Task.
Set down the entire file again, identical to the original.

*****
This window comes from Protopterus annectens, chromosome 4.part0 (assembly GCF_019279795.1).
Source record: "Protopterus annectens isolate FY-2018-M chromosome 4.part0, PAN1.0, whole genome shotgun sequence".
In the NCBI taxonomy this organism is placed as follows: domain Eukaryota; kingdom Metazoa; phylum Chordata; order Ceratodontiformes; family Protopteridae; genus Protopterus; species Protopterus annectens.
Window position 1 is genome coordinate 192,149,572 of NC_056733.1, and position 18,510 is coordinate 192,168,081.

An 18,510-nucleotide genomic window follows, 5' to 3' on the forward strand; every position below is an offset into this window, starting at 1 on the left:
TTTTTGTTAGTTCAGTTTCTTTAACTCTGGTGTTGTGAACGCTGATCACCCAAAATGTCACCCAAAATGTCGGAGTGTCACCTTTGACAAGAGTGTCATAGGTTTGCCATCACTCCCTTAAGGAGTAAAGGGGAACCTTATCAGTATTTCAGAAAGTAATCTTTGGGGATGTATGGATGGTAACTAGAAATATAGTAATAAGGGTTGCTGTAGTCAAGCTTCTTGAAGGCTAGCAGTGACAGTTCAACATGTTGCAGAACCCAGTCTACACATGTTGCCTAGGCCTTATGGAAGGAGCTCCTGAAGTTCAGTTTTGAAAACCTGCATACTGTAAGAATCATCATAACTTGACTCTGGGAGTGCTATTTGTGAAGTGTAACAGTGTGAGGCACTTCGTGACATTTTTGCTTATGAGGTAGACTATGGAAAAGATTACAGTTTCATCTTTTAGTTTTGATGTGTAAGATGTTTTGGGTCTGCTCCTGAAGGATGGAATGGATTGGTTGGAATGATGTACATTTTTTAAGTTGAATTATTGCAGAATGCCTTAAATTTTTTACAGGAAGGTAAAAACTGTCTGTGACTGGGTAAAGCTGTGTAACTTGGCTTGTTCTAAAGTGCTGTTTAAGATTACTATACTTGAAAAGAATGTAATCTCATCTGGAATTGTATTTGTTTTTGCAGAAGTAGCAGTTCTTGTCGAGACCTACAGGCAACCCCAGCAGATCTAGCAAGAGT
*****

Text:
This window comes from Protopterus annectens, chromosome 4.part0 (assembly GCF_019279795.1).
Source record: "Protopterus annectens isolate FY-2018-M chromosome 4.part0, PAN1.0, whole genome shotgun sequence".
In the NCBI taxonomy this organism is placed as follows: domain Eukaryota; kingdom Metazoa; phylum Chordata; order Ceratodontiformes; family Protopteridae; genus Protopterus; species Protopterus annectens.
Window position 1 is genome coordinate 192,149,572 of NC_056733.1, and position 18,510 is coordinate 192,168,081.

An 18,510-nucleotide genomic window follows, 5' to 3' on the forward strand; every position below is an offset into this window, starting at 1 on the left:
TTTTTGTTAGTTCAGTTTCTTTAACTCTGGTGTTGTGAACGCTGATCACCCAAAATGTCACCCAAAATGTCGGAGTGTCACCTTTGACAAGAGTGTCATAGGTTTGCCATCACTCCCTTAAGGAGTAAAGGGGAACCTTATCAGTATTTCAGAAAGTAATCTTTGGGGATGTATGGATGGTAACTAGAAATATAGTAATAAGGGTTGCTGTAGTCAAGCTTCTTGAAGGCTAGCAGTGACAGTTCAACATGTTGCAGAACCCAGTCTACACATGTTGCCTAGGCCTTATGGAAGGAGCTCCTGAAGTTCAGTTTTGAAAACCTGCATACTGTAAGAATCATCATAACTTGACTCTGGGAGTGCTATTTGTGAAGTGTAACAGTGTGAGGCACTTCGTGACATTTTTGCTTATGAGGTAGACTATGGAAAAGATTACAGTTTCATCTTTTAGTTTTGATGTGTAAGATGTTTTGGGTCTGCTCCTGAAGGATGGAATGGATTGGTTGGAATGATGTACATTTTTTAAGTTGAATTATTGCAGAATGCCTTAAATTTTTTACAGGAAGGTAAAAACTGTCTGTGACTGGGTAAAGCTGTGTAACTTGGCTTGTTCTAAAGTGCTGTTTAAGATTACTATACTTGAAAAGAATGTAATCTCATCTGGAATTGTATTTGTTTTTGCAGAAGTAGCAGTTCTTGTCGAGACCTACAGGCAACCCCAGCAGATCTAGCAAGAGT